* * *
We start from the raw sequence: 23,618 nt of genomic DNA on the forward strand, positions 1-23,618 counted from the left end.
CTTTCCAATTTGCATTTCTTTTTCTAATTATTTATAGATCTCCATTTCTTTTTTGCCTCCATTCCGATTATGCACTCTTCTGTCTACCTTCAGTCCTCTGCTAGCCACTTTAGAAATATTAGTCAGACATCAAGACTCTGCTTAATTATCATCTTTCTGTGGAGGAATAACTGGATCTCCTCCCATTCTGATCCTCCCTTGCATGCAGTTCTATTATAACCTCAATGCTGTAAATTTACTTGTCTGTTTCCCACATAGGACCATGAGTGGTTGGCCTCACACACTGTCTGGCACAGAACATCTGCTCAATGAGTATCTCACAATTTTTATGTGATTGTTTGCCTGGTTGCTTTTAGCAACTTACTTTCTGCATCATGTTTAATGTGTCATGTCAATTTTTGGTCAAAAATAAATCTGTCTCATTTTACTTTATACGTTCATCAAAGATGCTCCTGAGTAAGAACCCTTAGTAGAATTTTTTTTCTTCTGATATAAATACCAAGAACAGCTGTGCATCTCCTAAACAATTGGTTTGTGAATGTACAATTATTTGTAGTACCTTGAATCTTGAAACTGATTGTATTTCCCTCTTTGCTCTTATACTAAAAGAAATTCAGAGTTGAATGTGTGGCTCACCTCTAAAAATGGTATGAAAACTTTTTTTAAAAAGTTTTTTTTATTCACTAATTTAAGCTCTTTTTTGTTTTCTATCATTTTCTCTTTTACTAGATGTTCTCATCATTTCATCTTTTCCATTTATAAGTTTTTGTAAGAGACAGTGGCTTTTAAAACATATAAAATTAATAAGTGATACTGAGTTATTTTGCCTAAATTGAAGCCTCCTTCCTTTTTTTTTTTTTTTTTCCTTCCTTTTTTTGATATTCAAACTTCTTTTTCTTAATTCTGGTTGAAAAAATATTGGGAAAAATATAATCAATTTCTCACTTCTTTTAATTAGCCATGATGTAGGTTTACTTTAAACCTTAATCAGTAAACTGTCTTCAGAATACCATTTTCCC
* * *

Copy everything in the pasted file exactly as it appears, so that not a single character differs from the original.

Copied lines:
We start from the raw sequence: 23,618 nt of genomic DNA on the forward strand, positions 1-23,618 counted from the left end.
CTTTCCAATTTGCATTTCTTTTTCTAATTATTTATAGATCTCCATTTCTTTTTTGCCTCCATTCCGATTATGCACTCTTCTGTCTACCTTCAGTCCTCTGCTAGCCACTTTAGAAATATTAGTCAGACATCAAGACTCTGCTTAATTATCATCTTTCTGTGGAGGAATAACTGGATCTCCTCCCATTCTGATCCTCCCTTGCATGCAGTTCTATTATAACCTCAATGCTGTAAATTTACTTGTCTGTTTCCCACATAGGACCATGAGTGGTTGGCCTCACACACTGTCTGGCACAGAACATCTGCTCAATGAGTATCTCACAATTTTTATGTGATTGTTTGCCTGGTTGCTTTTAGCAACTTACTTTCTGCATCATGTTTAATGTGTCATGTCAATTTTTGGTCAAAAATAAATCTGTCTCATTTTACTTTATACGTTCATCAAAGATGCTCCTGAGTAAGAACCCTTAGTAGAATTTTTTTTCTTCTGATATAAATACCAAGAACAGCTGTGCATCTCCTAAACAATTGGTTTGTGAATGTACAATTATTTGTAGTACCTTGAATCTTGAAACTGATTGTATTTCCCTCTTTGCTCTTATACTAAAAGAAATTCAGAGTTGAATGTGTGGCTCACCTCTAAAAATGGTATGAAAACTTTTTTTAAAAAGTTTTTTTTATTCACTAATTTAAGCTCTTTTTTGTTTTCTATCATTTTCTCTTTTACTAGATGTTCTCATCATTTCATCTTTTCCATTTATAAGTTTTTGTAAGAGACAGTGGCTTTTAAAACATATAAAATTAATAAGTGATACTGAGTTATTTTGCCTAAATTGAAGCCTCCTTCCTTTTTTTTTTTTTTTTTCCTTCCTTTTTTTGATATTCAAACTTCTTTTTCTTAATTCTGGTTGAAAAAATATTGGGAAAAATATAATCAATTTCTCACTTCTTTTAATTAGCCATGATGTAGGTTTACTTTAAACCTTAATCAGTAAACTGTCTTCAGAATACCATTTTCCC